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What Is the Cayuga Nation?

Members of the Cayuga nation participated in quillwork, using porcupine quills to make crafts.
Like many Native American groups, the Cayuga used canoes for trade, fishing, and warfare.
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  • Written By: Brenda Scott
  • Edited By: Bronwyn Harris
  • Last Modified Date: 29 July 2014
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The Cayuga Nation is a Native American tribe originally located in the Finger Lakes area of New York. The Cayuga, whose name means "people of the great swamp," were the smallest of the six tribes which formed the Iroquois Confederacy and were known as the Younger Brothers. Like other Confederacy members, they lived in villages made up of wooden longhouses which sheltered multiple families.

The Cayuga Nation was divided into five clans; the Turtle, Wolf, Bear, Snipe and Heron. The clans were matrilineal, which means that a child was a member of his mother’s clan, and each clan had a Clan Mother who was responsible for the welfare of its members. Clan membership was for life, and a married man retained his birth clan membership. The women in the clan chose the clan chief and the Clan Mothers had the power to remove a chief if he was not performing his duties. Women also made decisions regarding use of the land and tribal resources and chose the Cayuga representatives to the Iroquois Council.

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While women picked the Cayuga Nation leadership, only men served as chiefs and tribal representatives. Men elected the war chiefs and were the ones to make military and trade decisions. The Cayuga were farmers and hunters, and were famous for their decorated masks, beadwork and quillwork. Members of the tribe entertained themselves by playing lacrosse, throwing darts through a rolling hoop, wrestling and gambling. The tribe celebrated the same four lunar festivals shared by other Iroquois members; the strawberry ceremony, the green corn ceremony, the harvest ceremony and the mid-winter ceremony.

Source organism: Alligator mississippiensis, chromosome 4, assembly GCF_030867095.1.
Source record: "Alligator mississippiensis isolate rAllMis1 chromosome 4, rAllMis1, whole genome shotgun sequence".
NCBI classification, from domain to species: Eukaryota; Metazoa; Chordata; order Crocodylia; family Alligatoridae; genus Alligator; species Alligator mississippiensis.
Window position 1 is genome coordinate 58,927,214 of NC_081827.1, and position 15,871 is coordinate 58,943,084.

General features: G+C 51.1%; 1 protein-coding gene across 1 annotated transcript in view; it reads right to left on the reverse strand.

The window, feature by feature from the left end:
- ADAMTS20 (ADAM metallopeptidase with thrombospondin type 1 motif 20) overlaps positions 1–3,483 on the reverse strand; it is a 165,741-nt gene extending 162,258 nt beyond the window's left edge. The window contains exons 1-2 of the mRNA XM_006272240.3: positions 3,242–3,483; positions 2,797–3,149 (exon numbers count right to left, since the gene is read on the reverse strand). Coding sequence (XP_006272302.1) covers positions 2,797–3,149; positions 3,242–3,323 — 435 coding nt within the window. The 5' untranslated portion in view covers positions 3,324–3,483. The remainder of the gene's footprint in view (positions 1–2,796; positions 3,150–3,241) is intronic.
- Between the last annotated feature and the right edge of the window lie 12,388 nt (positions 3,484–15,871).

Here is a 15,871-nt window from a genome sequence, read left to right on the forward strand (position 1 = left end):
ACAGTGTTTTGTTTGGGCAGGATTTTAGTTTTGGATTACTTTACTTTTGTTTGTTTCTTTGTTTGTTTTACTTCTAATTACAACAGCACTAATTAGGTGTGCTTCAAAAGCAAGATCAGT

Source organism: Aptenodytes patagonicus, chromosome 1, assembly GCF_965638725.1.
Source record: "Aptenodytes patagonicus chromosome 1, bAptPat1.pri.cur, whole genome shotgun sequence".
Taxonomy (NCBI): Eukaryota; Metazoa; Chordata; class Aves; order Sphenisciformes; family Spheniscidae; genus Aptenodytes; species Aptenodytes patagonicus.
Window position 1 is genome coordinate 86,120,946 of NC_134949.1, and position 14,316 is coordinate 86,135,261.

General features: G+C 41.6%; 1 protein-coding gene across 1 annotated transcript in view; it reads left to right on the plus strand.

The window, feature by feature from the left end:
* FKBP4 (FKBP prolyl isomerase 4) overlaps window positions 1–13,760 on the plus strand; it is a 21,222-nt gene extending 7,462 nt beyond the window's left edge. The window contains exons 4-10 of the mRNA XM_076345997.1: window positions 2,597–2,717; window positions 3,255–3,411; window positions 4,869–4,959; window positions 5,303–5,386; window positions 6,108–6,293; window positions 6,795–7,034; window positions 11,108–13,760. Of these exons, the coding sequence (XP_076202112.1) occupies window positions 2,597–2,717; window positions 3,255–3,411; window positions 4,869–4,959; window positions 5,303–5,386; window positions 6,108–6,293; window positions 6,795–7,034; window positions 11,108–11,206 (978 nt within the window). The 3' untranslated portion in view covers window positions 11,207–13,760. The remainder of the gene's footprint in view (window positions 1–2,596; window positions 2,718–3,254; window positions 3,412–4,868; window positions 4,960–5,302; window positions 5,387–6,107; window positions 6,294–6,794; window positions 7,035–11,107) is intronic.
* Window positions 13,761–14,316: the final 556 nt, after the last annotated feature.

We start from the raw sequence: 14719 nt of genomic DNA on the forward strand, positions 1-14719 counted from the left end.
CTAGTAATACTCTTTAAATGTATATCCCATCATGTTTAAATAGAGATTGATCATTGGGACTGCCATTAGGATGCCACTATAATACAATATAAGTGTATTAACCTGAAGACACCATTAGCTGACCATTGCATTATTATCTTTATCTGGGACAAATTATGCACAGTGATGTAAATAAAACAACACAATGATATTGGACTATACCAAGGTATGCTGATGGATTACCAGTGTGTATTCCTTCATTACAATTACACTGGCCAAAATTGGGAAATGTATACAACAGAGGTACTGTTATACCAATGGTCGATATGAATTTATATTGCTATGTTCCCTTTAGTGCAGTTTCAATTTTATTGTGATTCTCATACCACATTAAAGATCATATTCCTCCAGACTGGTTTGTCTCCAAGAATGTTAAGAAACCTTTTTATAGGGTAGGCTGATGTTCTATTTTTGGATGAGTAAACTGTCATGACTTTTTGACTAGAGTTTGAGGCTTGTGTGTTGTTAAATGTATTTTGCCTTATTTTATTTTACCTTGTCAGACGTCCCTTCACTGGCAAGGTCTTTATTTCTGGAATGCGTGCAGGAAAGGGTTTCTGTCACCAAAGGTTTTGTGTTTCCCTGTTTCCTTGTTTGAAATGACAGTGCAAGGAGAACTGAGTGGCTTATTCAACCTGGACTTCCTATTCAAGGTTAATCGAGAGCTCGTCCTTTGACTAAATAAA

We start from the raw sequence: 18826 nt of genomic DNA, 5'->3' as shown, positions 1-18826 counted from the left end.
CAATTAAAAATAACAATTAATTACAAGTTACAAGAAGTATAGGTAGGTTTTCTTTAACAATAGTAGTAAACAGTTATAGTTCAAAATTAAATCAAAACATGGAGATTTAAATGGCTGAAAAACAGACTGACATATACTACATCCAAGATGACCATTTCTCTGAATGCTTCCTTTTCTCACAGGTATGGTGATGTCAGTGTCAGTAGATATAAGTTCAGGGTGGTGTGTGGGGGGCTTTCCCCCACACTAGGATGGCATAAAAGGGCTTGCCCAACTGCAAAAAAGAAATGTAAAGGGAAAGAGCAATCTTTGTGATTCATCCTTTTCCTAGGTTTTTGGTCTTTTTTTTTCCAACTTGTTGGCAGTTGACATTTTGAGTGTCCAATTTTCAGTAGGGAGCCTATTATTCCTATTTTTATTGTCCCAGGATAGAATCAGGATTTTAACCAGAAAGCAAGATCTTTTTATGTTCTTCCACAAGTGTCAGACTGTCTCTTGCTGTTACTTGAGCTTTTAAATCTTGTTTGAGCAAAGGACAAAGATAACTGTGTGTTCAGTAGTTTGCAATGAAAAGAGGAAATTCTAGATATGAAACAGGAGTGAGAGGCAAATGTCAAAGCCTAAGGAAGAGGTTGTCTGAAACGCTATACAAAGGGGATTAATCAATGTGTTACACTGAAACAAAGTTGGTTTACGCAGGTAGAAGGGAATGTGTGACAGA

Cayuga men wore breechcloths, leggings and a feathered hat called a gustoweh which bore the tribal insignia. They would occasionally tattoo themselves with tribal emblems. During wartime, the men would cut off all their hair except a center lock, in the style still known as a Mohawk. The women did not use tattoos, and only cut their hair as a sign of mourning.

When the Revolutionary War occurred, the Cayuga Nation was one of the four tribes from the Iroquois Confederacy which supported the British. Once the war was over, American troops were sent into New York to drive the Iroquois nations who had opposed them out of the New York area. The majority of the Cayuga moved into Canada with other Confederacy members, while some joined tribes such as the Seneca in Ohio. A few stayed in New York to negotiate with President Washington and were part of the Treaty of Canandaigua signed by the United States and Six Nations.

The Treaty gave the member nations a right to a large reservation in the state of New York. The state, however, did not wish to honor the treaty with tribes that had been adversaries. The Cayuga Nation has been involved in legal action against the United States and the State of New York for over 200 years to establish a reservation in New York. Instead of simply waiting for a victory, the Cayuga Nation has begun purchasing land to be held for the tribe.

The majority of the Cayuga Nation lives on reservations shared with other tribes. The largest segment is located in Ontario, Canada on the Six Nations Reserve and the Grand River Reservation. Those Cayuga who stayed in the United States are primarily located on reservations in New York, Wisconsin and Oklahoma.

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